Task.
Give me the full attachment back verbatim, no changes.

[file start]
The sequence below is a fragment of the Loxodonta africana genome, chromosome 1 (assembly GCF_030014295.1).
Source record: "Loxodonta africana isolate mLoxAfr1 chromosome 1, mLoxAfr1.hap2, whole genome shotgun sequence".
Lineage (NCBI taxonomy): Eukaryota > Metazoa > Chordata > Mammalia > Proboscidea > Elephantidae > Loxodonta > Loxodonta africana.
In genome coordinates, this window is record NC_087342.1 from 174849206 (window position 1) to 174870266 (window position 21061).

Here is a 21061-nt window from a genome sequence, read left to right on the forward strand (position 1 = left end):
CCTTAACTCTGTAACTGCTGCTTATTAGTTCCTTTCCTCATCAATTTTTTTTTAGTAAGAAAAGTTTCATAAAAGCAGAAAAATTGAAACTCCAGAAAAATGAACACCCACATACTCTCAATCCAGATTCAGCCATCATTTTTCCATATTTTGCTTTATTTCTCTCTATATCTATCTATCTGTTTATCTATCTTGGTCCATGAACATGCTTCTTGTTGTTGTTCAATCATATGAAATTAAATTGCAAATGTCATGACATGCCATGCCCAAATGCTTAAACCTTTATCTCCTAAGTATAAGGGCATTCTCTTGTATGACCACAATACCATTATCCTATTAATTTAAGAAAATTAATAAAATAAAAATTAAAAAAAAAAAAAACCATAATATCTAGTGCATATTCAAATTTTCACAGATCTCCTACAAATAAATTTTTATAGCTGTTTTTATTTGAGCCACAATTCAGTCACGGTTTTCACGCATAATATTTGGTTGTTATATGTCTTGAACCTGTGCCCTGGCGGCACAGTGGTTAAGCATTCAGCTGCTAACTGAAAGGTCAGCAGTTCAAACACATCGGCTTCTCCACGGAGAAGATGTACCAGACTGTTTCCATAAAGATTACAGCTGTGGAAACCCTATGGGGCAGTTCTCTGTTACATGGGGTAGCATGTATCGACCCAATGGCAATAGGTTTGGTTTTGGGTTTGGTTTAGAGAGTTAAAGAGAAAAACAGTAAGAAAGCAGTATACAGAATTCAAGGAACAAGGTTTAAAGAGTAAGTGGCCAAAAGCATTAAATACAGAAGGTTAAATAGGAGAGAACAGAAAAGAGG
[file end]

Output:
The sequence below is a fragment of the Loxodonta africana genome, chromosome 1 (assembly GCF_030014295.1).
Source record: "Loxodonta africana isolate mLoxAfr1 chromosome 1, mLoxAfr1.hap2, whole genome shotgun sequence".
Lineage (NCBI taxonomy): Eukaryota > Metazoa > Chordata > Mammalia > Proboscidea > Elephantidae > Loxodonta > Loxodonta africana.
In genome coordinates, this window is record NC_087342.1 from 174849206 (window position 1) to 174870266 (window position 21061).

Here is a 21061-nt window from a genome sequence, read left to right on the forward strand (position 1 = left end):
CCTTAACTCTGTAACTGCTGCTTATTAGTTCCTTTCCTCATCAATTTTTTTTTAGTAAGAAAAGTTTCATAAAAGCAGAAAAATTGAAACTCCAGAAAAATGAACACCCACATACTCTCAATCCAGATTCAGCCATCATTTTTCCATATTTTGCTTTATTTCTCTCTATATCTATCTATCTGTTTATCTATCTTGGTCCATGAACATGCTTCTTGTTGTTGTTCAATCATATGAAATTAAATTGCAAATGTCATGACATGCCATGCCCAAATGCTTAAACCTTTATCTCCTAAGTATAAGGGCATTCTCTTGTATGACCACAATACCATTATCCTATTAATTTAAGAAAATTAATAAAATAAAAATTAAAAAAAAAAAAAACCATAATATCTAGTGCATATTCAAATTTTCACAGATCTCCTACAAATAAATTTTTATAGCTGTTTTTATTTGAGCCACAATTCAGTCACGGTTTTCACGCATAATATTTGGTTGTTATATGTCTTGAACCTGTGCCCTGGCGGCACAGTGGTTAAGCATTCAGCTGCTAACTGAAAGGTCAGCAGTTCAAACACATCGGCTTCTCCACGGAGAAGATGTACCAGACTGTTTCCATAAAGATTACAGCTGTGGAAACCCTATGGGGCAGTTCTCTGTTACATGGGGTAGCATGTATCGACCCAATGGCAATAGGTTTGGTTTTGGGTTTGGTTTAGAGAGTTAAAGAGAAAAACAGTAAGAAAGCAGTATACAGAATTCAAGGAACAAGGTTTAAAGAGTAAGTGGCCAAAAGCATTAAATACAGAAGGTTAAATAGGAGAGAACAGAAAAGAGG